Biology is the scientific study of living organisms. The disciplines range from studying the structure of biomolecules to the interaction of species with their environment.
The biology major at Holy Cross is designed to be flexible in meeting the needs and interests of students. The degree prepares students well for further education in master’s, doctoral, and professional programs. Students are introduced to the discipline in the two-semester introductory course, Principles of Biology. Beyond that students are encouraged to select across the breadth of the discipline from ecological aspects to molecular/cellular aspects. Supporting the biology courses are course in general chemistry, calculus and physics. All students are encouraged to seek an undergraduate research experience to supplement their coursework.
Depending upon the students’ interests and goals, they may be advised to take supporting courses. For instance, biology majors interested in medical school will be advised to take the supporting courses: CHEM 212 (Organic Chemistry II), BIOL 256 (Anatomy and Physiology II), BIOL 308 (Molecular Biology), BIOL/CHEM 420 (Biochemistry) in addition to PHYS 152 (Physics II). Biology majors interested in areas of general biology will be advised to take BIOL 211 (Botany), BIOL 315 (Ecology) and BIOL 461 (Molecular Biotechnology Techniques). Non-science majors could easily obtain a minor in biology to complement their educational background and credentials.
Students will have the opportunity to diversify their biology education by being part of the tri-campus community of Holy Cross College, Saint Mary’s College and the University of Notre Dame. Students at Holy Cross are able to enroll in courses at the Notre Dame through the ND Co-Exchange Program as well as Saint Mary’s College via the Northern Indiana Consortium for Education (N.I.C.E.). Through these programs, students can experience the rich academic environment of the Notre Dame tri-campus community while attaining a personalized education at Holy Cross College.
Major and Minor Requirements
All pre-medical and pre-dental students need pre-calculus algebra and trigonometry knowledge. Some medical schools (5 of the 142 MD schools) and dental schools (3 of the 66 dental schools) require Calculus I, but most do not. Almost all optometry schools (18 of the 21 OD schools) do require calculus, and pharmacy schools do too. Typically, only biochemistry, chemistry, energy science, math, and physics majors will need more than one semester of calculus. Statistics and Probability (Math 210) is recommended for students planning on taking the MCAT. Students interested in working in a bioscience, forensic science laboratory or attending graduate school in Genetics, Molecular Biology, Biochemistry, Biology, or Chemistry should consider taking Bioinformatics (BIOL 235) and Molecular Biotechnology Techniques (BIOL 461).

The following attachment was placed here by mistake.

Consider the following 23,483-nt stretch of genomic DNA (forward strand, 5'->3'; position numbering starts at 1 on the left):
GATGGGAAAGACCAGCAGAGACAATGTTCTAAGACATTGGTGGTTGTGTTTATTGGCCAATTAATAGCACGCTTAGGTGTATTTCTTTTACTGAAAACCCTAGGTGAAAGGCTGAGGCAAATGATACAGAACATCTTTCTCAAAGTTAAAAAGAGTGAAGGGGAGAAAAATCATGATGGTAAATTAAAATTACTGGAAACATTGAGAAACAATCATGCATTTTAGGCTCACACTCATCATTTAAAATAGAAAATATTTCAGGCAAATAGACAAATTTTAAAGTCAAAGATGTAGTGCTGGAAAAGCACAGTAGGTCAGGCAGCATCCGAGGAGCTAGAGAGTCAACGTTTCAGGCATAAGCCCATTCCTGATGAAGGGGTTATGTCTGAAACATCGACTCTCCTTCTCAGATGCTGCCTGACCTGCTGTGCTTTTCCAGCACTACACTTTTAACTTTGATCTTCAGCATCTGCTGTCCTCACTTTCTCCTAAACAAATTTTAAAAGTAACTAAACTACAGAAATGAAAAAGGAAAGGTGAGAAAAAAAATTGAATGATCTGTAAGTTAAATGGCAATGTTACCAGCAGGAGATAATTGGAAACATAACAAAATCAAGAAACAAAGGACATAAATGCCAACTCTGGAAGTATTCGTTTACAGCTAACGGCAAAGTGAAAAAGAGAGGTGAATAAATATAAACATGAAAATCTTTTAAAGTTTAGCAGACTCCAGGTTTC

Br. Lawrence Unfried, C.S.C., M.S.
Associate Professor of Biology
Martin Sulkanen, Ph.D.
Associate Professor of Physics
My Ph.D. in physics from Cornell University led me to a post-doctoral fellowship at Los Alamos National Laboratory, and a career in astrophysics with companies and organizations such as NASA Marshall Flight Center, Michigan Research and Development Center, and Leidos, Inc. Because of my lifelong fascination with the profound consequences of the basic principles of physics on our universe, I have studied binary star systems, galactic radio jets, and worked on NASA’s Chandra X-Ray Observatory Project Science Team.
As a professor of physics and mathematics, I encourage my students to develop an intuitive understanding for physics to guide the understanding of further mathematical analysis: “don’t get lost in the equations!” My students have gone on to a variety of careers in places such as at Yale University, the International Space Station and the the US Patent & Trademark Office.
Yuhui Lu, Ph.D.
Adjunct Professor of Chemistry
The study of chemistry is necessary for students who want to pursue a career in natural science, medical science, and engineering. It also helps liberal art students to improve their reasoning skills, understand scientific methodology, and gain deeper insight between human-nature relationships. I challenge all my students, regardless of background, to engage in logic, diligence, and self-discipline.
I have earned Ph.D.s in both chemistry and electrical engineering. I use this combination of disciplines to research nanoelectronics and single molecular devices with colleagues at the University of Notre Dame. I have also been a principal investigator of grants with the National Science Foundation, and undergraduate research supervisor. I am currently pursuing a variety of research opportunities for Holy Cross students.
Elvira Baumgartner, M.S.
Mary Merrill, M.A.
Assistant Professor of Mathematics
Rodney Robichaud, Ph.D.
Adjunct Professor of Biology
Aris Alexandrou, Ph.D.
Adjunct Professor of Biology
Zhutian Zhang, M.S.